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FIFA 23's Ultimate Team loot boxes will remain, confirms EA

The Ultimate Team loot boxes have been a part of FIFA for years, and they'll be returning for EA's last game in the series.

The upcoming FIFA 23 will once again have loot boxes in its Ultimate Team mode. Publisher Electronic Arts confirmed to Eurogamer the return of the controversial in-game card packs.

During its quarterly financials last week, EA said that FIFA 22 was a significant contributor in the publisher's financial success. Engagement for the Ultimate Team mode was said to have a 40 percent increase, and the FIFA franchise has been one of EA's strongest franchise for years. 

Like all microtransactions, Ultimate Team packs have come under fire for enabling gambling addictions and being harmful to children. However, EA's statement argues that the packs have been a staple of the series for a decade, and an aspect that FIFA players have come to love. 

"Fans love that the game reflects the real-world excitement and strategy of building and managing a squad. Giving players the choice to spend if they want to is fair," wrote EA.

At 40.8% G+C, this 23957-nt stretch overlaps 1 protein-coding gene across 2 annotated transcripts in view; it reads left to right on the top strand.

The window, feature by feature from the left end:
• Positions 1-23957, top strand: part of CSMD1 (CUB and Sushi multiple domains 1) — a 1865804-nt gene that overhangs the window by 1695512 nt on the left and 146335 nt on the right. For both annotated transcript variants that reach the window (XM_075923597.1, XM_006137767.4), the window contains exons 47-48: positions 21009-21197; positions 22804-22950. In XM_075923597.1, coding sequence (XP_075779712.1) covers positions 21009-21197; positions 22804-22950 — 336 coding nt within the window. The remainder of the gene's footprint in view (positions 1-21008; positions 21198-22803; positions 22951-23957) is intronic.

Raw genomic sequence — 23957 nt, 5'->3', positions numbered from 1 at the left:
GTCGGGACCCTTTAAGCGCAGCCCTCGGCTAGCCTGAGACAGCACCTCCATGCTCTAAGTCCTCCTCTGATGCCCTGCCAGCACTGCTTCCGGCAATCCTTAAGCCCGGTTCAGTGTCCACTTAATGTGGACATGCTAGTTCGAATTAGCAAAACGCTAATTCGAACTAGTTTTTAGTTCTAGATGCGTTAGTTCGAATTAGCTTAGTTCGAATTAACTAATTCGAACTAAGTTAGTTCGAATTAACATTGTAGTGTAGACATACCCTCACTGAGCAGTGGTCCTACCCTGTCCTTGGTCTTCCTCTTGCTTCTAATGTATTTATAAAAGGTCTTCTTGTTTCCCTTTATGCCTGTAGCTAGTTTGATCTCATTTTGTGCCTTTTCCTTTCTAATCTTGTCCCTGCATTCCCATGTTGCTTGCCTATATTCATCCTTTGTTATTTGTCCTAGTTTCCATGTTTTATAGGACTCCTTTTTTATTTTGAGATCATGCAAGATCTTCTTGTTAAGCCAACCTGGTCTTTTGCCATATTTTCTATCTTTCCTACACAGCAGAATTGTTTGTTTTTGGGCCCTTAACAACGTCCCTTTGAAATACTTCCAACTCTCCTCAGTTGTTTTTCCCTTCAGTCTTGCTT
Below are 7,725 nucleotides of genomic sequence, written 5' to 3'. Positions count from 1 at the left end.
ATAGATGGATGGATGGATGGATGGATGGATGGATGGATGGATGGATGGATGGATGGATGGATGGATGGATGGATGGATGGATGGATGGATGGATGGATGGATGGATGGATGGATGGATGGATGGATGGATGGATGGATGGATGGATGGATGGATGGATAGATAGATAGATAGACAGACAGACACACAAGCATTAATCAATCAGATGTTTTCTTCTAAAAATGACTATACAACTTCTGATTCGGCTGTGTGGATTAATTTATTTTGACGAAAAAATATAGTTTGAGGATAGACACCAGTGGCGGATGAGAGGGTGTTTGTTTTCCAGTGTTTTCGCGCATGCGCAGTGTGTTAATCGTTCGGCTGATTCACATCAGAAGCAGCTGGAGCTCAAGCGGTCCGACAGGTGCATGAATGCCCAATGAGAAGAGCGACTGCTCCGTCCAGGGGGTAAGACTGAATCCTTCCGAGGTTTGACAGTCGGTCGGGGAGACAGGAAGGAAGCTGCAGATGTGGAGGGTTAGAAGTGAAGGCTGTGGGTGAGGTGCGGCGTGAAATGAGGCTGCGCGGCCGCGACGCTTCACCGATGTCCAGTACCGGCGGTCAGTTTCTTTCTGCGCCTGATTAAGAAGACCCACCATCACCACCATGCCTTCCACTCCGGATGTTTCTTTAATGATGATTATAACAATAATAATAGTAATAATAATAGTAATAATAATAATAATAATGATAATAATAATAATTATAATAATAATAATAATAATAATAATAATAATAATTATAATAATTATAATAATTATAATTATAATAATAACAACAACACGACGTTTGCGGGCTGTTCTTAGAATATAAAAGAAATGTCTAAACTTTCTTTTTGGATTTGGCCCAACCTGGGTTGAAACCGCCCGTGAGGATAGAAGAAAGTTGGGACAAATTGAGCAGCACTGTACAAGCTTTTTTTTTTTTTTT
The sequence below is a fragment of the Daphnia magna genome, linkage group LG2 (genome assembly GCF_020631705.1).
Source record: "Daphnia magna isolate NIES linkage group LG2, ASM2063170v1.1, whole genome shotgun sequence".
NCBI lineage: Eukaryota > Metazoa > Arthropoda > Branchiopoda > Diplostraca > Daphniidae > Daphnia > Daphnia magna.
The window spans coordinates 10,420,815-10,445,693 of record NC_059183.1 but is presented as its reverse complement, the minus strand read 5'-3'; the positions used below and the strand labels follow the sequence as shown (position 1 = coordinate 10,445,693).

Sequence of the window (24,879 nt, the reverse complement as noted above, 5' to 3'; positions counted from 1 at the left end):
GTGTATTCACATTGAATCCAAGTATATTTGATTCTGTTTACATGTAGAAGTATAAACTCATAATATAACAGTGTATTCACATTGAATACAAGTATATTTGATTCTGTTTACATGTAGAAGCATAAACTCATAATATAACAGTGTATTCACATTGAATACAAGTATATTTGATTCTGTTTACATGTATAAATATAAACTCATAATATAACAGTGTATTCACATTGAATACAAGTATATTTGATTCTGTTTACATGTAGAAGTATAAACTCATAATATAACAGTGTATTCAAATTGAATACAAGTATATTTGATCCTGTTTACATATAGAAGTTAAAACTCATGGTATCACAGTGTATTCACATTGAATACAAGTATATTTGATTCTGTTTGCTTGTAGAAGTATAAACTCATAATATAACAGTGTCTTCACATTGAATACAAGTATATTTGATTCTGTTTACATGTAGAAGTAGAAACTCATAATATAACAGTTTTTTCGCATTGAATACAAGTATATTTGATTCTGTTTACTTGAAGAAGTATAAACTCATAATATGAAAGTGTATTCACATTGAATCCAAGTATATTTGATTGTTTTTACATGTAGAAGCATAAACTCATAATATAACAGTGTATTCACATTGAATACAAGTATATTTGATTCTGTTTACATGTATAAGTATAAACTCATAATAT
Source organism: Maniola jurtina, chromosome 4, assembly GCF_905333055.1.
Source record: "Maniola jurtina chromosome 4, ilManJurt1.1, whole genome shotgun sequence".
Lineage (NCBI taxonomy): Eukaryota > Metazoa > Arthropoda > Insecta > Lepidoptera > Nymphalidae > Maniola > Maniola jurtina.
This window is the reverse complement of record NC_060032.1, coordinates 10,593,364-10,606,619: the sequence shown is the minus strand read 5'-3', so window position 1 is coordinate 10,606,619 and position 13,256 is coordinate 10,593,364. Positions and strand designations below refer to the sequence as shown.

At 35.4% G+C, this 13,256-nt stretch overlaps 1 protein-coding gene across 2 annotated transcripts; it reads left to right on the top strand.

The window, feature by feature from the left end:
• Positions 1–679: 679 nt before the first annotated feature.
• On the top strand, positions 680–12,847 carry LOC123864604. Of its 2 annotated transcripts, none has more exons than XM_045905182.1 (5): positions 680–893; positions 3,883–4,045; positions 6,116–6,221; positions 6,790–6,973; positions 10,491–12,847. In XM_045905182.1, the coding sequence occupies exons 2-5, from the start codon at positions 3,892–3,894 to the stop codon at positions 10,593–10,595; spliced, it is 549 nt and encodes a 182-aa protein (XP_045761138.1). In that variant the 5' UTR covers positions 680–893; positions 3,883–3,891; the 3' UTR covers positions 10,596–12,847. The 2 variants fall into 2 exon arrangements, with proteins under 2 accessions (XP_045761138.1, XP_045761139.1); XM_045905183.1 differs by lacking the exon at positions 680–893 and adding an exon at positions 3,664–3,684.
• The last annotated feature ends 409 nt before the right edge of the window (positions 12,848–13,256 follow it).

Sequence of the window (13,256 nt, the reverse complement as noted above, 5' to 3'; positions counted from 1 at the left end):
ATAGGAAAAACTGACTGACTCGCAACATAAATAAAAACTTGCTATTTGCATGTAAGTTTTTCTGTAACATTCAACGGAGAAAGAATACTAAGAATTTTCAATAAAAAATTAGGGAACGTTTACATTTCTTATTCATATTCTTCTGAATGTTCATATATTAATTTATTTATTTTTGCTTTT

First debuting in 2012's FIFA 13, the Ultimate Team mode allows players to create their own team from real world players, then send that team off to play in online tournaments. The in-game players, and other items, are represented as cards of differing tiers. Similar to loot boxes in other games, players can purchasing the cards using real world money. 

EA's statement continued by saying that spending real money on the in-game cards is "entirely optional," and stressed it's just as viable to earn the packs through playing the game. "Most players don't spend in game at all. For example, nine out of 10 FUT Packs opened in FIFA 22 were earned."

Following the release of FIFA 23 in September, the franchise will be rebranded as EA Sports FC going forward. 

So much to loot (box), so much to see

EA's decision comes following the UK government's decision last month to not regulate loot boxes. The UK government believes children and young people shouldn't purchase them without parental approval, but believes that the onus should fall on game developers to regulate themselves. 

Countries such as Belgium have taken greater steps to outlaw loot boxes entirely in recent years. However, researcher Leon Y. Xiao recently determined that outlawing the mechanic is easy to do, and harder to actually enforce. 

Among its many cons, Xiao determined that outlawing loot boxes would drive revenue towards games companies that didn't comply with the law, and promote the "forbidden fruit effect." However, he did believe that other, less restrictive methods should be considered. 

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